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Upper Epidermis vs. Lower Epidermis — What's the Difference?

By Tayyaba Rehman — Published on January 18, 2024
The upper epidermis is the topmost layer of a plant leaf, typically thicker and with fewer stomata than the lower epidermis, which is the bottom layer and usually has more stomata for gas exchange.
Upper Epidermis vs. Lower Epidermis — What's the Difference?

Difference Between Upper Epidermis and Lower Epidermis


Key Differences

The upper epidermis of a plant leaf is the outermost layer, serving as a protective barrier against environmental factors like water loss and pathogen entry. The lower epidermis, located on the underside of the leaf, primarily functions in facilitating gas exchange with its higher stomata density.
Typically, the cells in the upper epidermis are more tightly packed and may be covered with a waxy cuticle to reduce water loss. In contrast, the lower epidermis has more loosely arranged cells and a thinner or absent cuticle, optimizing gas exchange.
The upper epidermis is often clear and non-photosynthetic, allowing light to pass through to the photosynthetic cells beneath. The lower epidermis, while also transparent, contains more stomata that are crucial for photosynthesis-related gas exchange.
In many plants, the upper epidermis is thicker to provide more protection from the sun's intensity and other aerial threats. Conversely, the lower epidermis is generally thinner, adapting to the less intense light and microclimate found on the leaf's underside.
The structural differences between the upper and lower epidermis are a result of their distinct functional roles in the plant's survival and adaptation to its environment.

Comparison Chart


Topmost layer of the leaf
Bottom layer of the leaf


Protection from environmental factors
Facilitating gas exchange

Stomata Density

Fewer stomata
More stomata


Typically thicker
Generally thinner

Cuticle Presence

Often has a thicker waxy cuticle
Thinner or absent cuticle

Compare with Definitions

Upper Epidermis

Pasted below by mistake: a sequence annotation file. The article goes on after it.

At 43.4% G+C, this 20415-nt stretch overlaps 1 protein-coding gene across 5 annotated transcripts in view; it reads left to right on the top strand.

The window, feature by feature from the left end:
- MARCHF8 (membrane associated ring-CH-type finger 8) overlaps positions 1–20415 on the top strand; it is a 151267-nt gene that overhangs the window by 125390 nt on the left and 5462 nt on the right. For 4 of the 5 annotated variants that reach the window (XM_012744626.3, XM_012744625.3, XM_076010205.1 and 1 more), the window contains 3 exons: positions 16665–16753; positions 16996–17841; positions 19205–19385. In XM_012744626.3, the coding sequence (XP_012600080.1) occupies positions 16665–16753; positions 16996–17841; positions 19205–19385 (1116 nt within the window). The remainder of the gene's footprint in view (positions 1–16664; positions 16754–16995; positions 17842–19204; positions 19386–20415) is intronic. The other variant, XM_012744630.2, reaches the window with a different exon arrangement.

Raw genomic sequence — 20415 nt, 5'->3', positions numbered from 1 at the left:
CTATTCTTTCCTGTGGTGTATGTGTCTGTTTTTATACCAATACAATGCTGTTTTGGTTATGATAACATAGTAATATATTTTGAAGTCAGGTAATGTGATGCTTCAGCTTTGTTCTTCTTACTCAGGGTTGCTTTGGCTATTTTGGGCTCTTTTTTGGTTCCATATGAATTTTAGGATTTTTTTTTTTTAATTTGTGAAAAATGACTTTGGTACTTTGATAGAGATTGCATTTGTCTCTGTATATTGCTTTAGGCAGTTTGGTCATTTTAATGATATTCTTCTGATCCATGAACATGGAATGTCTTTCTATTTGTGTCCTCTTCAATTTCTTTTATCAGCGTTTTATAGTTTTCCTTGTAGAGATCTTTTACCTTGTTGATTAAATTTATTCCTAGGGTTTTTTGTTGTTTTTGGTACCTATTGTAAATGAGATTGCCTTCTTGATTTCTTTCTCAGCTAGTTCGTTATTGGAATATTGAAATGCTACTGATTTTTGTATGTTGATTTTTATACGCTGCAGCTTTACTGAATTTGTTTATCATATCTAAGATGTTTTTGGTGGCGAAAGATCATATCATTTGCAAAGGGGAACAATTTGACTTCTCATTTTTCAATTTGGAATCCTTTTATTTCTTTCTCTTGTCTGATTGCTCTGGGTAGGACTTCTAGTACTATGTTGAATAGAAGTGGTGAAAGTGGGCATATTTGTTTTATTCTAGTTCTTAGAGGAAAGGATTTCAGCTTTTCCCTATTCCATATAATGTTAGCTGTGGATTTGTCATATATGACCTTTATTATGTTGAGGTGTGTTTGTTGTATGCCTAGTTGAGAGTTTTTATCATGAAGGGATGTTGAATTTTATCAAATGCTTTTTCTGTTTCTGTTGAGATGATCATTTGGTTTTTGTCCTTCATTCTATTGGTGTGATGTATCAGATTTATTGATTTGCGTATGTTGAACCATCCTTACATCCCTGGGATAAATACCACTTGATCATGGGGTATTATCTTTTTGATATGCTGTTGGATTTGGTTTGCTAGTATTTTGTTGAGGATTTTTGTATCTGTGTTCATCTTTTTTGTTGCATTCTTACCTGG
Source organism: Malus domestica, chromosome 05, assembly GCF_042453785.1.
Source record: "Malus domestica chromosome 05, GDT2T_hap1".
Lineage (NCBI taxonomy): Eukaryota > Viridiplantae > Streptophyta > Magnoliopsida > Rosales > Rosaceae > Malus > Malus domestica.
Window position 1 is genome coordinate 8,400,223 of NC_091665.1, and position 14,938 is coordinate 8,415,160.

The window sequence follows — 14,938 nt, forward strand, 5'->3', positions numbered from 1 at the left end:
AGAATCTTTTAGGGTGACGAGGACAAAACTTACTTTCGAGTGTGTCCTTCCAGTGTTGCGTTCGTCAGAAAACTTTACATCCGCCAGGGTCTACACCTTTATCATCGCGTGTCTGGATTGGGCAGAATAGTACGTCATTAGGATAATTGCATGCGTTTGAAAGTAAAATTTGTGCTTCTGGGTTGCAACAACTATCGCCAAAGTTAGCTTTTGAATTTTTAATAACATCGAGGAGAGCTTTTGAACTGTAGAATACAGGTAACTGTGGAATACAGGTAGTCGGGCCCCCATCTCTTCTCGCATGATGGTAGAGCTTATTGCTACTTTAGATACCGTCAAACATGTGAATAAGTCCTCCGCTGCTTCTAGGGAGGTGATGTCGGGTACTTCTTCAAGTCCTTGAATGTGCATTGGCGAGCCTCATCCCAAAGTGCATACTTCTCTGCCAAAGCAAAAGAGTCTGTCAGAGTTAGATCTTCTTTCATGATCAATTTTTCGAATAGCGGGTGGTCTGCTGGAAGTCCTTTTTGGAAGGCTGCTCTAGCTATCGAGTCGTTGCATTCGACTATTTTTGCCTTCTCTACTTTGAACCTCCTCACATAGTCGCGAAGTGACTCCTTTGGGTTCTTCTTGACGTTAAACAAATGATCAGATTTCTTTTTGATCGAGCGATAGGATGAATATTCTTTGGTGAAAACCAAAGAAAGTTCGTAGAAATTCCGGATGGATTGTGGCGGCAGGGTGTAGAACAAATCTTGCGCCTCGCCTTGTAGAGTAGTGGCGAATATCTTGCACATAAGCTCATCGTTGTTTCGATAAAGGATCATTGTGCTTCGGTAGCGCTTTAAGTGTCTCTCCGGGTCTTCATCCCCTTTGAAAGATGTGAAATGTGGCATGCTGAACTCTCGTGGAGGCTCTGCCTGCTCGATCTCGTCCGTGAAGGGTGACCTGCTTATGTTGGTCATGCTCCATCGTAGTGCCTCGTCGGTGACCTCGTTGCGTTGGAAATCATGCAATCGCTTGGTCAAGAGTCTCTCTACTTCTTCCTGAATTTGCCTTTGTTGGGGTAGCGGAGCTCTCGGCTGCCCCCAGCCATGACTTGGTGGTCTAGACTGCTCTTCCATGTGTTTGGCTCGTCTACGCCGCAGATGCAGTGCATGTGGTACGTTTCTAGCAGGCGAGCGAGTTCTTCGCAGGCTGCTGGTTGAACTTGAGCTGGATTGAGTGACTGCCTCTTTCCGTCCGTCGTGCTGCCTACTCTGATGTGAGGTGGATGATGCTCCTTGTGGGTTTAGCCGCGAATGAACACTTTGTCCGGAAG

Top layer of leaf
The upper epidermis protects the leaf from excessive sunlight.

Lower Epidermis

Adapted for gas exchange
Stomata in the lower epidermis facilitate CO2 intake.

Upper Epidermis

Light passes through the clear, non-photosynthetic upper epidermis.

Lower Epidermis

Higher stomata density
More stomata are found in the lower epidermis.

Upper Epidermis

Protective barrier
The upper epidermis of the leaf is key in preventing water loss.

Lower Epidermis

Thinner structure
The lower epidermis is thinner than the upper layer.

Upper Epidermis

Fewer stomata
In the upper epidermis, stomata are less prevalent.

Lower Epidermis

Bottom layer of leaf
The lower epidermis has specialized cells for gas exchange.

Upper Epidermis

Waxy cuticle presence
The waxy cuticle on the upper epidermis reduces dehydration.

Lower Epidermis

Less protective cuticle
The lower epidermis often lacks a thick cuticle.

Common Curiosities

What is the main function of the upper epidermis?

The upper epidermis serves as a protective barrier against environmental elements.

Why does the upper epidermis have fewer stomata?

Fewer stomata reduce water loss, aiding in the protection of the plant.

What role does the lower epidermis play in a plant?

The lower epidermis primarily facilitates gas exchange necessary for photosynthesis.

What is the significance of the waxy cuticle on the upper epidermis?

The waxy cuticle helps minimize water loss through evaporation.

How does the lower epidermis contribute to photosynthesis?

It allows gas exchange through stomata, providing CO2 for photosynthesis.

Can the number of stomata vary between different plants?

Yes, stomata density can vary based on environmental conditions and plant types.

Are cells in the upper epidermis photosynthetic?

Generally, they are not; their main function is protection.

Is the lower epidermis thicker than the upper epidermis?

No, the lower epidermis is generally thinner compared to the upper epidermis.

Do both the upper and lower epidermis contain chloroplasts?

Typically, neither layer contains many chloroplasts; they are mainly transparent.

Is the upper epidermis the same in all plants?

While structurally similar, the thickness and cuticle can vary among plant species.

Does the lower epidermis play a role in transpiration?

Yes, transpiration occurs through the stomata primarily located in the lower epidermis.

Do both epidermises help in regulating plant temperature?

Indirectly, yes, through processes like transpiration and protection from heat.

Can environmental factors affect the structure of these epidermises?

Yes, factors like light, water availability, and temperature can influence their structure.

Is the upper epidermis visible to the naked eye?

It's usually visible as the outermost layer of the leaf.

Are there any special cells in the lower epidermis?

Yes, guard cells surrounding stomata are specialized cells in the lower epidermis.

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Author Spotlight

Written by
Tayyaba Rehman
Tayyaba Rehman is a distinguished writer, currently serving as a primary contributor to As a researcher in semantics and etymology, Tayyaba's passion for the complexity of languages and their distinctions has found a perfect home on the platform. Tayyaba delves into the intricacies of language, distinguishing between commonly confused words and phrases, thereby providing clarity for readers worldwide.

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